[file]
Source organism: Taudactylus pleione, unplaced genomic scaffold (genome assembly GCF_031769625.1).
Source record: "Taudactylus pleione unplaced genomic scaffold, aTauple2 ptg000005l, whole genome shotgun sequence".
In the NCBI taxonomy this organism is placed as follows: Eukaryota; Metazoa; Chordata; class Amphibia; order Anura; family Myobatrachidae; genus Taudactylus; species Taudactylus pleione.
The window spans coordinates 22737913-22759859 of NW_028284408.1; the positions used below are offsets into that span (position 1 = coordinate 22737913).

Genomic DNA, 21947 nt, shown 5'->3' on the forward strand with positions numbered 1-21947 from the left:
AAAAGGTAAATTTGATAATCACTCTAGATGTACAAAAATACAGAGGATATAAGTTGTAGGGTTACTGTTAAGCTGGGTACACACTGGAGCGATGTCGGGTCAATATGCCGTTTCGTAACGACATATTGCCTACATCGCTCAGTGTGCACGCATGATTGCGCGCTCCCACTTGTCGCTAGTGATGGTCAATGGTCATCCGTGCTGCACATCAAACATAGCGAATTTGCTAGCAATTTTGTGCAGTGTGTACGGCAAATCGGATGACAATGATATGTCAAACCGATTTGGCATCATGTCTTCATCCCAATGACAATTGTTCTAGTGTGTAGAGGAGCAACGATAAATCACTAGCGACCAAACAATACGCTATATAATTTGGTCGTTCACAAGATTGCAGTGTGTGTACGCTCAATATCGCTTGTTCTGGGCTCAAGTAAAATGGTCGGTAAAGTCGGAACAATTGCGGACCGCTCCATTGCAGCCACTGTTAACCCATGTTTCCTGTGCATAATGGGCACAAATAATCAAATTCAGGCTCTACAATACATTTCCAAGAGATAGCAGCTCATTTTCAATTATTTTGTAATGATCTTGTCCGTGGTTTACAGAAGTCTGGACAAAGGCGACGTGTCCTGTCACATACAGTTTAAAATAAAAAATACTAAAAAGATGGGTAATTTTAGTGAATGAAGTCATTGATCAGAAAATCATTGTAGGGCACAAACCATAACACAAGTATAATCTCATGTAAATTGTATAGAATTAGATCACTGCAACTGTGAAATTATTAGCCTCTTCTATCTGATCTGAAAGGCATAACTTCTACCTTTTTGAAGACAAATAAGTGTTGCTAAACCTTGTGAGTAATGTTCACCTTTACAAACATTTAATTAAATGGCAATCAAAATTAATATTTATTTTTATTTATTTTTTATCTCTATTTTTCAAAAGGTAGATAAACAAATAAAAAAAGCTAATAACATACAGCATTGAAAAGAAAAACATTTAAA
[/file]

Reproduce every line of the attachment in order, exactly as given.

Source organism: Taudactylus pleione, unplaced genomic scaffold (genome assembly GCF_031769625.1).
Source record: "Taudactylus pleione unplaced genomic scaffold, aTauple2 ptg000005l, whole genome shotgun sequence".
In the NCBI taxonomy this organism is placed as follows: Eukaryota; Metazoa; Chordata; class Amphibia; order Anura; family Myobatrachidae; genus Taudactylus; species Taudactylus pleione.
The window spans coordinates 22737913-22759859 of NW_028284408.1; the positions used below are offsets into that span (position 1 = coordinate 22737913).

Genomic DNA, 21947 nt, shown 5'->3' on the forward strand with positions numbered 1-21947 from the left:
AAAAGGTAAATTTGATAATCACTCTAGATGTACAAAAATACAGAGGATATAAGTTGTAGGGTTACTGTTAAGCTGGGTACACACTGGAGCGATGTCGGGTCAATATGCCGTTTCGTAACGACATATTGCCTACATCGCTCAGTGTGCACGCATGATTGCGCGCTCCCACTTGTCGCTAGTGATGGTCAATGGTCATCCGTGCTGCACATCAAACATAGCGAATTTGCTAGCAATTTTGTGCAGTGTGTACGGCAAATCGGATGACAATGATATGTCAAACCGATTTGGCATCATGTCTTCATCCCAATGACAATTGTTCTAGTGTGTAGAGGAGCAACGATAAATCACTAGCGACCAAACAATACGCTATATAATTTGGTCGTTCACAAGATTGCAGTGTGTGTACGCTCAATATCGCTTGTTCTGGGCTCAAGTAAAATGGTCGGTAAAGTCGGAACAATTGCGGACCGCTCCATTGCAGCCACTGTTAACCCATGTTTCCTGTGCATAATGGGCACAAATAATCAAATTCAGGCTCTACAATACATTTCCAAGAGATAGCAGCTCATTTTCAATTATTTTGTAATGATCTTGTCCGTGGTTTACAGAAGTCTGGACAAAGGCGACGTGTCCTGTCACATACAGTTTAAAATAAAAAATACTAAAAAGATGGGTAATTTTAGTGAATGAAGTCATTGATCAGAAAATCATTGTAGGGCACAAACCATAACACAAGTATAATCTCATGTAAATTGTATAGAATTAGATCACTGCAACTGTGAAATTATTAGCCTCTTCTATCTGATCTGAAAGGCATAACTTCTACCTTTTTGAAGACAAATAAGTGTTGCTAAACCTTGTGAGTAATGTTCACCTTTACAAACATTTAATTAAATGGCAATCAAAATTAATATTTATTTTTATTTATTTTTTATCTCTATTTTTCAAAAGGTAGATAAACAAATAAAAAAAGCTAATAACATACAGCATTGAAAAGAAAAACATTTAAA